It comes as no surprise that individuals’ actions are usually consistent with how they want others to view them, and lately “being green” has been a noteworthy trend to follow. While environmentalism is not isolated to the wealthy, a shift toward eco-friendly products and lifestyles has been growing in popularity with the wealthy and elite public figures, as noted by Kristen Andersson, an analyst at TrueCar.com. “For affluent buyers who live in places where environmental concerns reign supreme, the Toyota Prius is the ultimate status symbol in eco-luxury,” said Andersson. While not everyone can afford to go out and buy a Toyota Prius, adopting other environmentally friendly products and habits can result in individual satisfaction when the motivating desire is perceived status.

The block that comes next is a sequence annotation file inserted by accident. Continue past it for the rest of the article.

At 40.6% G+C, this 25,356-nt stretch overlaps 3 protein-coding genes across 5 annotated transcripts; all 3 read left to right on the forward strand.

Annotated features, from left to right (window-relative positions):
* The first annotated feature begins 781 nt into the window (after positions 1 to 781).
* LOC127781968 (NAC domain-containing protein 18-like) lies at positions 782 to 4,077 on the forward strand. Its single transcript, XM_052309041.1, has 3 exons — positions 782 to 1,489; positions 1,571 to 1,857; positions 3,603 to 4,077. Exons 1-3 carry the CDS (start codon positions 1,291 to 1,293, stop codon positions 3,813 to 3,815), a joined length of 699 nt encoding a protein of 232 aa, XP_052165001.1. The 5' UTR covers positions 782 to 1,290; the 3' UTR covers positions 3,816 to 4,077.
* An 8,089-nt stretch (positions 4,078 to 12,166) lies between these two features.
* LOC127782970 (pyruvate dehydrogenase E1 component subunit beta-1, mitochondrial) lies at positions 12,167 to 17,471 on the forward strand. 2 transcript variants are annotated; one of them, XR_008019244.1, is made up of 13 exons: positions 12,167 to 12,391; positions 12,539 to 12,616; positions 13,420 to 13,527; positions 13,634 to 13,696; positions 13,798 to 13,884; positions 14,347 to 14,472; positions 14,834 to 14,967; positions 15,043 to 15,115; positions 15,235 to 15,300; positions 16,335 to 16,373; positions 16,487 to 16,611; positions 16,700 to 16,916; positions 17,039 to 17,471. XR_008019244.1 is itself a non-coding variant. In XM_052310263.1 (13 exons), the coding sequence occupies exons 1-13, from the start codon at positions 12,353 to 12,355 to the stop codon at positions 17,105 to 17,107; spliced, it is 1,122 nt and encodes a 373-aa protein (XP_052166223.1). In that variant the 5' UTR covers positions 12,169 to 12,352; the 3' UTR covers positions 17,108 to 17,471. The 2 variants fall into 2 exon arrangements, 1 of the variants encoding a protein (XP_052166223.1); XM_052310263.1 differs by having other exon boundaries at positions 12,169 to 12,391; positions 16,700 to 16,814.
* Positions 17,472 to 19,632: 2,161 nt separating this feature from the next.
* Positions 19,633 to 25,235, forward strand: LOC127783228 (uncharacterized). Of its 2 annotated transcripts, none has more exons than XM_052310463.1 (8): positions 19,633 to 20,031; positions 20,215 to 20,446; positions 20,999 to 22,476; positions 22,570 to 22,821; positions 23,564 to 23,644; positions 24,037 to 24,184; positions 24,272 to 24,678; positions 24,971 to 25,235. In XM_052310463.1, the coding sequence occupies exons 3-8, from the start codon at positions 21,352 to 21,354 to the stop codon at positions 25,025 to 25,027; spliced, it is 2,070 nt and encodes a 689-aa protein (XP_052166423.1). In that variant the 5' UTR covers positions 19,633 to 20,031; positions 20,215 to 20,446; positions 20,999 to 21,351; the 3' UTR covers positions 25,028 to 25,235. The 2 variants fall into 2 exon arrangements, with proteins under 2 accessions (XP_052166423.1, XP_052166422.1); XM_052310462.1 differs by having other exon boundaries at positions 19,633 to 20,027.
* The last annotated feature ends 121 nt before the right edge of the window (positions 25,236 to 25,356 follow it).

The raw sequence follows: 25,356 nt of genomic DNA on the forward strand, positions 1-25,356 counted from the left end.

The complexity of human behavior makes it difficult to gauge exactly what messages will be successful in creating environmental campaigns. What research we do have suggests that highlighting the long-term economic incentives, positive descriptive norms in conjunction with injunctive norms, and portraying environmentalism as an intelligent movement embraced by admired individuals can have noticeable effects on campaign success. Having a solid understanding of the underlying factors that motivate individual behaviors can only help to create more appealing campaigns, enhance existing programs, and tailor the spread of environmental knowledge to the relevant interests of consumers in the future.
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